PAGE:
LNAT Success Series: How to Read the LNAT Passages
Published: 09/11/17 Author: Alicia Gibson
The multiple-choice section of the LNAT provides you with 12 detailed and argumentative LNAT passages on anything from alcohol in society, to the tax system, to the role of the jury in the legal system. Learning how to answer the questions based on these LNAT passages is important but you can’t even begin to answer the questions without learning how to properly read the passages.
It is obvious that all students applying to study law at university can read, have probably read complex writings and have an extensive and ever-growing vocabulary due to their time in education. Those skills will be invaluable during the LNAT. However, reading passages for the LNAT and, even more so, learning to read legal documents, cases and even legal textbooks during your studies will require an attention to detail, analysis and a type of close-reading which is a new skill to many. Truthfully, even in my third year of my law degree I cannot say I have mastered this skill.
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In this article, I will provide an example passage and highlight a method for reading it closely that with practice will help you find success in the LNAT and beyond.
How to Read the LNAT Passages: Example Passage:
I once asked an old friend, through a thick haze of smoke, what he liked most about a cigarette, to which he replied,“It frames a moment.” In the age of the smartphone, we have developed a more literal way of framing moments: a digital record is made, always with the possibility of being shared. The selfie is the more infamous manifestation of this, putting the taker’s narcissism on full public display. Yet this is simply a more brazen version of the banal tweet or status update about one’s whereabouts or activity.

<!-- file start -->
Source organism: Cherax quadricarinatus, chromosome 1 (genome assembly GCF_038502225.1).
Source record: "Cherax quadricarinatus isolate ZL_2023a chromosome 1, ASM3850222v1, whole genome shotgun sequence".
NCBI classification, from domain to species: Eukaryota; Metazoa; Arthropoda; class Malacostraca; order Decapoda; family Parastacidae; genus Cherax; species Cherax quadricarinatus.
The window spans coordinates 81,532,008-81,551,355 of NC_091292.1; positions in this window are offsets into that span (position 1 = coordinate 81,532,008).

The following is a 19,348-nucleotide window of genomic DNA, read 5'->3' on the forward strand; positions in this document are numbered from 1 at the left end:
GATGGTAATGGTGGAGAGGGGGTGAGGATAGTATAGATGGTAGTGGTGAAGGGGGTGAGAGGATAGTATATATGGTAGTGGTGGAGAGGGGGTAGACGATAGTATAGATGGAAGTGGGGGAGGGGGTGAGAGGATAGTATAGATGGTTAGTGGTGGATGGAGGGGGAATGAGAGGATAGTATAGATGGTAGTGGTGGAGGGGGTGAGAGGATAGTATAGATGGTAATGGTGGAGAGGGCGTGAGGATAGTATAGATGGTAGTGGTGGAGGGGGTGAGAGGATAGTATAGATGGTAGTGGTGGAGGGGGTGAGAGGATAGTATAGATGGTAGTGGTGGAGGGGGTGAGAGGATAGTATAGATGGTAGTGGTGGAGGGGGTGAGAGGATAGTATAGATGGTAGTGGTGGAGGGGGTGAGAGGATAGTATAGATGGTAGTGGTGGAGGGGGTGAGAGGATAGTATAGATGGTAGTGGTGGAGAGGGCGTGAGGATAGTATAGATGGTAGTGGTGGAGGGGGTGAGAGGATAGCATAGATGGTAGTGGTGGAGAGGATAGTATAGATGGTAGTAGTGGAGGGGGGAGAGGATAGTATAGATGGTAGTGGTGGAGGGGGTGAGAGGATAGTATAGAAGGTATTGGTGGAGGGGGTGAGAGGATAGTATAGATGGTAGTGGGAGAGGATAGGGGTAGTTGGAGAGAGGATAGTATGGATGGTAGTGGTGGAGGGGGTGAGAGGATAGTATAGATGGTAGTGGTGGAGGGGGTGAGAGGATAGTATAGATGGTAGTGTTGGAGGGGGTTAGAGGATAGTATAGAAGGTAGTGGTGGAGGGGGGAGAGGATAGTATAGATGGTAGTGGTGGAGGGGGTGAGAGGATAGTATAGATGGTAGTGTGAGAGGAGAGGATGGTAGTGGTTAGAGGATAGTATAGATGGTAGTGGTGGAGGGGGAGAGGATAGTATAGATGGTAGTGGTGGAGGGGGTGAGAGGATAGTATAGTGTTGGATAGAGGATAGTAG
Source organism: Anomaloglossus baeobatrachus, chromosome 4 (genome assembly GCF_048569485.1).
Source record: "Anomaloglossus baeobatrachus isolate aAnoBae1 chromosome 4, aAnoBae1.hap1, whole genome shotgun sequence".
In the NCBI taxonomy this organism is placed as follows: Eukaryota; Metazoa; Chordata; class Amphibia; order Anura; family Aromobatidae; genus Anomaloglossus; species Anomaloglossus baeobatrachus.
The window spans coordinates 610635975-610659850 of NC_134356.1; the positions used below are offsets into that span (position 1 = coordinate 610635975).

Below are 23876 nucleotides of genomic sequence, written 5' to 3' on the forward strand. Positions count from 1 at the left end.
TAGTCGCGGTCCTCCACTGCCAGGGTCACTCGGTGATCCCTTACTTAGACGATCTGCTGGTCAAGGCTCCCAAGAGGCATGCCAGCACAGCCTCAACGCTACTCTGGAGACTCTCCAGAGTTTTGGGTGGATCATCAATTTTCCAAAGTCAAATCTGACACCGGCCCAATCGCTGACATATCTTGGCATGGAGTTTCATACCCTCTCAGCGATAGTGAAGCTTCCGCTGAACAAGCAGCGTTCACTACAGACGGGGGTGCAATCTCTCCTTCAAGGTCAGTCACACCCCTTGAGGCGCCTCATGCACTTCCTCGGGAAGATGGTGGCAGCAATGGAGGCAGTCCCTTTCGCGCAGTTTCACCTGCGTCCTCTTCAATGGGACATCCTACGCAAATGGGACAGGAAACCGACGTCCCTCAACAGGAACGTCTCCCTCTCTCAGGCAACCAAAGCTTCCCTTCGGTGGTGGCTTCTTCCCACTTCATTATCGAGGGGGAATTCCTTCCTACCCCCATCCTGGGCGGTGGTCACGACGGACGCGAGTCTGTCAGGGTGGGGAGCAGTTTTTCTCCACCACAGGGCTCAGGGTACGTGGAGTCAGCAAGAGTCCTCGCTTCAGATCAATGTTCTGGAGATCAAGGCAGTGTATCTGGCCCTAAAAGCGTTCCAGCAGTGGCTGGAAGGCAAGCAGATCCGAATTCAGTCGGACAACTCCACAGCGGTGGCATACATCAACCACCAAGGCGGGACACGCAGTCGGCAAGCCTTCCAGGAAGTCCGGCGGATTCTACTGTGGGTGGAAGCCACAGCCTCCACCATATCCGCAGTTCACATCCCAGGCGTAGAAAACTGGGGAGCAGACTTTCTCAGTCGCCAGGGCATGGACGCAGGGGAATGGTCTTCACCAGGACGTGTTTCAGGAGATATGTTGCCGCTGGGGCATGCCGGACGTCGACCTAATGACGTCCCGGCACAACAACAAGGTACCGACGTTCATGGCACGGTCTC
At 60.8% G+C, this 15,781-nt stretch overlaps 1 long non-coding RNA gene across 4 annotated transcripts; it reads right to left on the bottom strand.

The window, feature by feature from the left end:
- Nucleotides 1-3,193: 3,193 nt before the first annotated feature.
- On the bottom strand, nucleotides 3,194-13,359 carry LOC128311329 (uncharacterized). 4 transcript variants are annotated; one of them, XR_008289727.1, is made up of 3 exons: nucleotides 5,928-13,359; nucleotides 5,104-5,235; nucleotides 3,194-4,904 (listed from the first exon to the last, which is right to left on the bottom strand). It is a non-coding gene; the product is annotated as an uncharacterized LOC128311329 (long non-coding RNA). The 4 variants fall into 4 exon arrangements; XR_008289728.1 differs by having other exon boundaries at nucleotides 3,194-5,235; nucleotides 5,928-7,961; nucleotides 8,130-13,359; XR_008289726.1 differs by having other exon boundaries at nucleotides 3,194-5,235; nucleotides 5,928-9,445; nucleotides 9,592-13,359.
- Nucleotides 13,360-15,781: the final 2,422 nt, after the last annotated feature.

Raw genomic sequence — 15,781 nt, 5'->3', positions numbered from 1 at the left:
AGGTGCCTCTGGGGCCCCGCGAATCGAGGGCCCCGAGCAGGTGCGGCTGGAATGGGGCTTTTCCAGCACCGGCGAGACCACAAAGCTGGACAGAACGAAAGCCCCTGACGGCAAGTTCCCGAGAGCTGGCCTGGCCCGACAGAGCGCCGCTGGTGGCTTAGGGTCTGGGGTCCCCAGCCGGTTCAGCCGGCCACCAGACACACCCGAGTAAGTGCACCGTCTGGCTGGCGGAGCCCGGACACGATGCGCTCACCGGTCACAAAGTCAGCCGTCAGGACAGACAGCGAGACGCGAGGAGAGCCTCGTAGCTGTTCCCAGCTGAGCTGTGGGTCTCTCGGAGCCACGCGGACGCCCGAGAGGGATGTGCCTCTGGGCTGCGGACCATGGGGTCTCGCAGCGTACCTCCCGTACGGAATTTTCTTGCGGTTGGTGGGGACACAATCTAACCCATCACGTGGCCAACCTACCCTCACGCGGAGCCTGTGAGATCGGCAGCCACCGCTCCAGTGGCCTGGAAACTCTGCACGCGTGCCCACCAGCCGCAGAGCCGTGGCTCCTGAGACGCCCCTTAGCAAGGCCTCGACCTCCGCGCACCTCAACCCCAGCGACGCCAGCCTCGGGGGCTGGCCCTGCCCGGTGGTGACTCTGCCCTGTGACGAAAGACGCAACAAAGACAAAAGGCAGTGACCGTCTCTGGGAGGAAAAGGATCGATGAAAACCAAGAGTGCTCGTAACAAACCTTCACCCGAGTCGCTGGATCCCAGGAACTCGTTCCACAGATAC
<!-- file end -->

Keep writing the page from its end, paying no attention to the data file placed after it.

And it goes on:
In the aftermath of smoking, the smartphone has become our handy “moment-framing” tool of choice, even more so than the coffee cup.As with the cigarette, the smartphone feels most needed at precisely those moments when routine is most lacking, like when we’re between other places or waiting for someone to arrive. The strange need to inform one’s friends and followers that one is presently in an airport (tweets such as “JFK>LHR”) speaks of a latent desire for framing that might once have been sated by a cigarette. It’s not as if air travel is remotely exotic or exciting any longer, but more that it creates a sense of “between-ness” that prompts the urge for an anchor.
In a superficial sense, the smartphone is quite a good cigarette replacement, and certainly a less carcinogenic one. It offers us something to do with our hands, and a way of feeling legitimately alone in public spaces like cafes. It fits into the pocket. For some people, it’s the first personal item that they reach for after a meal or after sex, just like a cigarette (the challenge with smart phones is to resist looking at them during these activities). Adults need objects that travel around with them, confirming their identities from place to place, not unlike children. If I can no longer smoke a ‘fag’ (as we like to say in Britain) as I gaze at the sun setting over a harbour, I can at least snap the moment on my phone, with or without a selfie stick.
William Davis, What have we lost in the shift from cigarettes to smartphones? (March 2015)
You don’t need to read the above passage at an incredibly slow pace in order to closely read it. The trick to closely reading a passage is not reading it slowly, although this of course can be helpful, it is to read it as many times as you need to understand entirely what the passage is trying to convey to the reader.